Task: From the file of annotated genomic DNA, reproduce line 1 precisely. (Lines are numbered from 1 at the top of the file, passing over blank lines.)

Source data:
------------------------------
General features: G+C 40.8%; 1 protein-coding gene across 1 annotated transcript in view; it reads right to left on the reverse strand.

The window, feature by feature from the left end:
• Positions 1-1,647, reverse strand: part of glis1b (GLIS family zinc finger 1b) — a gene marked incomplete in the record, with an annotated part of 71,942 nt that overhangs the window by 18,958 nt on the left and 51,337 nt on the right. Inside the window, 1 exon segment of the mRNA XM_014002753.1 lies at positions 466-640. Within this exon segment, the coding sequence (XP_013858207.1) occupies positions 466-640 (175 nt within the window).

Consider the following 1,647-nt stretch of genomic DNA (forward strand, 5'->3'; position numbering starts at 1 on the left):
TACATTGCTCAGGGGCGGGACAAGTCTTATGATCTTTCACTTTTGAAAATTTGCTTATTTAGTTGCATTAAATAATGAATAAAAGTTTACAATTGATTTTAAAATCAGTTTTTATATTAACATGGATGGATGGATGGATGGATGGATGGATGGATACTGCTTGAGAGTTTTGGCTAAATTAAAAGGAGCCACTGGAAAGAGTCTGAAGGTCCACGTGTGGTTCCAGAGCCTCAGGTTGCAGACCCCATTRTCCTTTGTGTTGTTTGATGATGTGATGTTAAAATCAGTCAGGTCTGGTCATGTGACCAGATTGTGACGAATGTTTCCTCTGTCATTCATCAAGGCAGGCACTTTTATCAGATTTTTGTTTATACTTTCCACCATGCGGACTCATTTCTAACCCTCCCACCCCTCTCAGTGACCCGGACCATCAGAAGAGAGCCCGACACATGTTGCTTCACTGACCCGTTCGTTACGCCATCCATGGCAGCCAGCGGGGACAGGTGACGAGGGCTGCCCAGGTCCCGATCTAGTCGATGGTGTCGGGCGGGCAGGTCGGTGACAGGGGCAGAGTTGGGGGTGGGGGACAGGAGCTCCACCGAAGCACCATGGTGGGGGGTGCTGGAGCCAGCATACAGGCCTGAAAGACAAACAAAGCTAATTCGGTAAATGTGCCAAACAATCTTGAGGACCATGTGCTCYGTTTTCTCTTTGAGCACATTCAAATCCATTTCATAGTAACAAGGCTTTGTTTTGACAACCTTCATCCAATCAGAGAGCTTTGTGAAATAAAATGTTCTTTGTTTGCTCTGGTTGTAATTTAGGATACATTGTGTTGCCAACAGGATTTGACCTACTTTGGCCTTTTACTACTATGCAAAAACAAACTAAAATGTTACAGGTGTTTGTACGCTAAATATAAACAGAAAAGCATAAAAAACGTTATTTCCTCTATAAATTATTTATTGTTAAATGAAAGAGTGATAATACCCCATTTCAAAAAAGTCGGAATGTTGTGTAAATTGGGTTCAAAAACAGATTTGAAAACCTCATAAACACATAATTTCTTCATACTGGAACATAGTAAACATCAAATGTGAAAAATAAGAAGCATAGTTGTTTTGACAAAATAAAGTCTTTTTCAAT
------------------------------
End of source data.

General features: G+C 40.8%; 1 protein-coding gene across 1 annotated transcript in view; it reads right to left on the reverse strand.